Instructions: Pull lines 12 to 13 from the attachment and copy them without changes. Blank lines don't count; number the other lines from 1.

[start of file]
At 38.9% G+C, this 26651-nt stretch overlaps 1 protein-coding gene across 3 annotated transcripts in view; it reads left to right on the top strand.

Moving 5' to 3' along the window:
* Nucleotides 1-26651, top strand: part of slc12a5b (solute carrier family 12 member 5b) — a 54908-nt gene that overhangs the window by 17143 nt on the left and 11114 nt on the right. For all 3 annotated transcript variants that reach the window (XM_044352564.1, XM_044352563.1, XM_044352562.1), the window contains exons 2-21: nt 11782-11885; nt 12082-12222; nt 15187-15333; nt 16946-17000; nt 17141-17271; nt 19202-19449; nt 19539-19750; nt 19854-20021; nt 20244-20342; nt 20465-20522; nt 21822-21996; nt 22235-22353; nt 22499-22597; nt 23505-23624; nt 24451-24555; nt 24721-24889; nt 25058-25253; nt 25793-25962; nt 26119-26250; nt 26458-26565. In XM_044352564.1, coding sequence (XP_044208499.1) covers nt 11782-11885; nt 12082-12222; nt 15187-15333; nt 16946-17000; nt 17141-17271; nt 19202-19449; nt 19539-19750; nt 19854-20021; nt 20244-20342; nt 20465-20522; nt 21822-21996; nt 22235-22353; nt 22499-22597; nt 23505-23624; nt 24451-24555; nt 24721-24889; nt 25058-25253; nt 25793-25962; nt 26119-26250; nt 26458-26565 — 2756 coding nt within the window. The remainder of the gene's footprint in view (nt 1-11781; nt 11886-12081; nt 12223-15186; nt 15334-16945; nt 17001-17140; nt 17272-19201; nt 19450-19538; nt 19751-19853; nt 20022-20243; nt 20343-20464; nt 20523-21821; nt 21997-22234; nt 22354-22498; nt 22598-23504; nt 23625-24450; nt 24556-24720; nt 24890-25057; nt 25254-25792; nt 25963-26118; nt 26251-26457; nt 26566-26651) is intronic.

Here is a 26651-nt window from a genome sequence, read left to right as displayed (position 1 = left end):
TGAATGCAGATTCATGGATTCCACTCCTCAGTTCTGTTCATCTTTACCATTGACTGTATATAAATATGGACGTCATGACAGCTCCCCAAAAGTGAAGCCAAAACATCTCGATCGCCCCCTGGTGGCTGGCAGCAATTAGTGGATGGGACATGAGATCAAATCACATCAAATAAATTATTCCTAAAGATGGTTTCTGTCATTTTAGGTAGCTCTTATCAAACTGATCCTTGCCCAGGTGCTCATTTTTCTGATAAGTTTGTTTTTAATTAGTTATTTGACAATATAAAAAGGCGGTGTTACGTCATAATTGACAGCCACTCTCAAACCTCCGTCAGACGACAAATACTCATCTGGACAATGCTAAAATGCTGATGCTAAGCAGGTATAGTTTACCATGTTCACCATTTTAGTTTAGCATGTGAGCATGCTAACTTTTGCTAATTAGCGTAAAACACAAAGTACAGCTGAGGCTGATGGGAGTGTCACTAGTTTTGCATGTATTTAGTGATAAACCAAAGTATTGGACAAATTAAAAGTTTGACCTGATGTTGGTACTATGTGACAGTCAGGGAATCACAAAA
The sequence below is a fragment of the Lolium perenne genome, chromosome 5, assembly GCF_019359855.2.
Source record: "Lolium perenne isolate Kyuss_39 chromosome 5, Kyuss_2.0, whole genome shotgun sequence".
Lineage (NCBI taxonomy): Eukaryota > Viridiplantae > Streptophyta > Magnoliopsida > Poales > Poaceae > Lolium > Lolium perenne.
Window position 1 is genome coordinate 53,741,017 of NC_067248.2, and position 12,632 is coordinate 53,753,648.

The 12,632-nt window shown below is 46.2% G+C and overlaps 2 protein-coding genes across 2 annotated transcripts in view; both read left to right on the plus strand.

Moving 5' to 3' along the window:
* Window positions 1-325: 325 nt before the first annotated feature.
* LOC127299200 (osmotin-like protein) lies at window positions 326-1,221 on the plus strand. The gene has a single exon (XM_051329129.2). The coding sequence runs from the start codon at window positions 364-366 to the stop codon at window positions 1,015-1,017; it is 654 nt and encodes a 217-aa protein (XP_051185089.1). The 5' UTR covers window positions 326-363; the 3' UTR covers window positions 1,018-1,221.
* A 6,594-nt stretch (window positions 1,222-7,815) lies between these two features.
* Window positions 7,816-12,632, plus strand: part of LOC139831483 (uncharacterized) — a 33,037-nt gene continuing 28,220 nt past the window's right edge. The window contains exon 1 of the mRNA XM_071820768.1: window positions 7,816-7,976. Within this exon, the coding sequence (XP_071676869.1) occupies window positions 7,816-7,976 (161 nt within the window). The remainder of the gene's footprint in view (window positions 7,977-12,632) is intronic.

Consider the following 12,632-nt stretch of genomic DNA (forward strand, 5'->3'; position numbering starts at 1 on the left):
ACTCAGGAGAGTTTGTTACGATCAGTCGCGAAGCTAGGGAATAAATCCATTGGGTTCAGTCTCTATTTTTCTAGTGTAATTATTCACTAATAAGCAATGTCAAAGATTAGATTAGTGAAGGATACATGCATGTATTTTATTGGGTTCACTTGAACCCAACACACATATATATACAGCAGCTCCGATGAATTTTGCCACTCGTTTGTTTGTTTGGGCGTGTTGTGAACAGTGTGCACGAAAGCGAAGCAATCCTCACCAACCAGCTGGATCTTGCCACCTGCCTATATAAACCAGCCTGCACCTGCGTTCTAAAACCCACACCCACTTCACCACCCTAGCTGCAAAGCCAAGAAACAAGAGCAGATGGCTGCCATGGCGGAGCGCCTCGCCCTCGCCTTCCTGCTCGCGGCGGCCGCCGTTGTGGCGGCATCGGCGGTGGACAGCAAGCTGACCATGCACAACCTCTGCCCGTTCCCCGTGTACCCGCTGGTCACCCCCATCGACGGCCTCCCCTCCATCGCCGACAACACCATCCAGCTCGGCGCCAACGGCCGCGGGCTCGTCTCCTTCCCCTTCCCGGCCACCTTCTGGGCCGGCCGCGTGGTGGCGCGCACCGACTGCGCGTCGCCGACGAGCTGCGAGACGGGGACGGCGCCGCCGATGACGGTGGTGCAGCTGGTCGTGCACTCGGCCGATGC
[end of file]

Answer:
* Window positions 1-325: 325 nt before the first annotated feature.
* LOC127299200 (osmotin-like protein) lies at window positions 326-1,221 on the plus strand. The gene has a single exon (XM_051329129.2). The coding sequence runs from the start codon at window positions 364-366 to the stop codon at window positions 1,015-1,017; it is 654 nt and encodes a 217-aa protein (XP_051185089.1). The 5' UTR covers window positions 326-363; the 3' UTR covers window positions 1,018-1,221.